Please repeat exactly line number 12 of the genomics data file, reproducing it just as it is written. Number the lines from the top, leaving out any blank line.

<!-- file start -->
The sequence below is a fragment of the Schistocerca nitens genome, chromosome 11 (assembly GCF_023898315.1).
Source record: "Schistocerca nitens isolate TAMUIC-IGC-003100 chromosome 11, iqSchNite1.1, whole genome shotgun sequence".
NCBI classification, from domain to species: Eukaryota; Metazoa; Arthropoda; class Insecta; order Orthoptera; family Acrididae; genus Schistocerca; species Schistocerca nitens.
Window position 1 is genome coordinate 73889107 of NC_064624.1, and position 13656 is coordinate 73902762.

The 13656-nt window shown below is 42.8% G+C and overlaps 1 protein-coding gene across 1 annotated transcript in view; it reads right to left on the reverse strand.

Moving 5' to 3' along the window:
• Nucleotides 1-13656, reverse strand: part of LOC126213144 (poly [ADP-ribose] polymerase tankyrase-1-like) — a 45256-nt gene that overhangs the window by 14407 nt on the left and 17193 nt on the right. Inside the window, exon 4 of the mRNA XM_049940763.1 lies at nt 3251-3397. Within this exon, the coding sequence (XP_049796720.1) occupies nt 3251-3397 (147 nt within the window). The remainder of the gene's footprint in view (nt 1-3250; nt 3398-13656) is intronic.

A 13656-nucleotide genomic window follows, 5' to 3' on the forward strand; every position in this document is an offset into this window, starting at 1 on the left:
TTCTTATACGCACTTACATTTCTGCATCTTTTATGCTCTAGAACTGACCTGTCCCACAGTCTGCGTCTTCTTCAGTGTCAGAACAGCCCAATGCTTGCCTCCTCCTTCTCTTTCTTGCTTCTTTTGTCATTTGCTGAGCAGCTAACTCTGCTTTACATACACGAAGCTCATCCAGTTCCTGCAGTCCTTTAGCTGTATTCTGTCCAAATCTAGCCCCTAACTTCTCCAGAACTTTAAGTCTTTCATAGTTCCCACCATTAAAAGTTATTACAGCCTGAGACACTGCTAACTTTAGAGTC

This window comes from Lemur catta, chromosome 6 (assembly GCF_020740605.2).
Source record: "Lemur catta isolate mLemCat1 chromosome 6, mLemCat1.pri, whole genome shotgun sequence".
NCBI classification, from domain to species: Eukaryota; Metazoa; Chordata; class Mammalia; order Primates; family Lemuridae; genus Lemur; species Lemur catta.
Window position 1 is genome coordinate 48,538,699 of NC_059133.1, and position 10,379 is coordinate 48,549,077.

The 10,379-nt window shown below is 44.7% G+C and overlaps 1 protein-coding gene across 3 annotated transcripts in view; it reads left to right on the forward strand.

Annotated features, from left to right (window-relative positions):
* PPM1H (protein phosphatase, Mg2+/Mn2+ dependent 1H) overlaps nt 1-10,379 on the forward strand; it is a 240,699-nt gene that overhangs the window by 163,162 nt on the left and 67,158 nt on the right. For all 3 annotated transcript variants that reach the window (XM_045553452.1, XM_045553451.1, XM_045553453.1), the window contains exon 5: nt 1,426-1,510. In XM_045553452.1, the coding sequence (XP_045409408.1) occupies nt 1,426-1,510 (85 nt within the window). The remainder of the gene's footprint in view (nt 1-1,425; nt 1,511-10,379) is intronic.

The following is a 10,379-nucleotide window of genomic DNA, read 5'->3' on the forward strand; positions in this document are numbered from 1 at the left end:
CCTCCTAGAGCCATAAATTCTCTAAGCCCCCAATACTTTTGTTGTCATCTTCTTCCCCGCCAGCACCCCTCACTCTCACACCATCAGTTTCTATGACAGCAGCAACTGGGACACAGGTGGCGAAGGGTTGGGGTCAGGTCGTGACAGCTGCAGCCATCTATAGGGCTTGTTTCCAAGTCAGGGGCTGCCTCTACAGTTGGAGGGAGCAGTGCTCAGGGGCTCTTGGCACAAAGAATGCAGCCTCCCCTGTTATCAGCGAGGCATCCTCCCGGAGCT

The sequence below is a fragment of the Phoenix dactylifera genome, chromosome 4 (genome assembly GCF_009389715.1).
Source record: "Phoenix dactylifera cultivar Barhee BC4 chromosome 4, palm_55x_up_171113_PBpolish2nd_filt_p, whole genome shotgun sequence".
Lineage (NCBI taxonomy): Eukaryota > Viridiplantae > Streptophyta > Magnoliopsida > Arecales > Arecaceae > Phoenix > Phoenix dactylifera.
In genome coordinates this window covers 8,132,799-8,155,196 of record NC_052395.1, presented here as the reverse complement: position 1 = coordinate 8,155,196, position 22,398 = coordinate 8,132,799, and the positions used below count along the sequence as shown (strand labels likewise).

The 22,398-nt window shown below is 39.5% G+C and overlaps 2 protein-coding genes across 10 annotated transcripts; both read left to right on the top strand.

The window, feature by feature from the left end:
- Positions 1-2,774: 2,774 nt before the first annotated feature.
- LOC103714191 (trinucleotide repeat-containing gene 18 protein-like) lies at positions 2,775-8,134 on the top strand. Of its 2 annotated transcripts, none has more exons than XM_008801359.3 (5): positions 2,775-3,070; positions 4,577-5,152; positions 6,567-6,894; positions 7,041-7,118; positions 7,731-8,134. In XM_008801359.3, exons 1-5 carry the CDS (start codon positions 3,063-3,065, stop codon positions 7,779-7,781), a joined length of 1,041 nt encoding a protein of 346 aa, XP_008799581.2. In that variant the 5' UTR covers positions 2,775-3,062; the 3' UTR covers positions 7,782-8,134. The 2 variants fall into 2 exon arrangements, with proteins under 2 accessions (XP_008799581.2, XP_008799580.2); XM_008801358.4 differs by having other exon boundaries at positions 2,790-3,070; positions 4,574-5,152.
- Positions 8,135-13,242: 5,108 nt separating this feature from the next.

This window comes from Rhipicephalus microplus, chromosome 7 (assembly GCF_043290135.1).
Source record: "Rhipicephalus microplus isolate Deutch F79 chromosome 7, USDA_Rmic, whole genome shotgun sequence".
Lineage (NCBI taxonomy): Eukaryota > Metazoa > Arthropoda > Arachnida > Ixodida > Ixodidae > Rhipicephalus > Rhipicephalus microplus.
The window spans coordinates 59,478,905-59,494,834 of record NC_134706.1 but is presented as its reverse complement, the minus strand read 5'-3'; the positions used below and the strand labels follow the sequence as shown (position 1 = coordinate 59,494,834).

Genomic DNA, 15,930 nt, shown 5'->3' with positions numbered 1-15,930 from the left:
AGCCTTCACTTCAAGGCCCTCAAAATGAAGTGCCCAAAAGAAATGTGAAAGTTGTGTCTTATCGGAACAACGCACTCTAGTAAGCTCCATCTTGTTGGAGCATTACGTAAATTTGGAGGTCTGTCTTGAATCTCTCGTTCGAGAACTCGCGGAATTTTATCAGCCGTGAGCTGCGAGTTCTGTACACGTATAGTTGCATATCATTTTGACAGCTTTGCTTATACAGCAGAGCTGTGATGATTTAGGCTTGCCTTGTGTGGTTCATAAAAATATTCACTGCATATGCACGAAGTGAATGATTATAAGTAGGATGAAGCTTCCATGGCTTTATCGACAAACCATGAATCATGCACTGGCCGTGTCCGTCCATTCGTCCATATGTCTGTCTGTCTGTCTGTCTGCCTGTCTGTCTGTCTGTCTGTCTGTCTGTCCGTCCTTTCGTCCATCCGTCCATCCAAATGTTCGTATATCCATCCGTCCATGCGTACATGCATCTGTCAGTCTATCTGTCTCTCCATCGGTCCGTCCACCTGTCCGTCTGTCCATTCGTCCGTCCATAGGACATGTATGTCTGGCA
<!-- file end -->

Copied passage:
NCBI classification, from domain to species: Eukaryota; Metazoa; Chordata; class Mammalia; order Primates; family Lemuridae; genus Lemur; species Lemur catta.